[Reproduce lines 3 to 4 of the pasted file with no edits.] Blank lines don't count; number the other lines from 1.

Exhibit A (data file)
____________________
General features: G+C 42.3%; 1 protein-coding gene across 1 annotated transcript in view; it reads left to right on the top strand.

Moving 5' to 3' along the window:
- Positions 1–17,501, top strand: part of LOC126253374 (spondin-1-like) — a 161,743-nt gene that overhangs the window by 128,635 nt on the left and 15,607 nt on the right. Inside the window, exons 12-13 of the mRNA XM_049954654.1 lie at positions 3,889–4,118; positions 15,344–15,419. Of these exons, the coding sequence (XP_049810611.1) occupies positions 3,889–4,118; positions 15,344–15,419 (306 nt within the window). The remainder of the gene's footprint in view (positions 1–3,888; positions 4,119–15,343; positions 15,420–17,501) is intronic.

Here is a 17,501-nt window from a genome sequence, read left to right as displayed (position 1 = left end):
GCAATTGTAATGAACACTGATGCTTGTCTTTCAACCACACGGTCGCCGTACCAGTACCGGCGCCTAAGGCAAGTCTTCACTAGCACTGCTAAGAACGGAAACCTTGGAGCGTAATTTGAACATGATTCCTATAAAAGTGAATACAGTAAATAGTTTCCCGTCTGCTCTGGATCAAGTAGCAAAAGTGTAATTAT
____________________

- Positions 1–17,501, top strand: part of LOC126253374 (spondin-1-like) — a 161,743-nt gene that overhangs the window by 128,635 nt on the left and 15,607 nt on the right. Inside the window, exons 12-13 of the mRNA XM_049954654.1 lie at positions 3,889–4,118; positions 15,344–15,419. Of these exons, the coding sequence (XP_049810611.1) occupies positions 3,889–4,118; positions 15,344–15,419 (306 nt within the window). The remainder of the gene's footprint in view (positions 1–3,888; positions 4,119–15,343; positions 15,420–17,501) is intronic.

Here is a 17,501-nt window from a genome sequence, read left to right as displayed (position 1 = left end):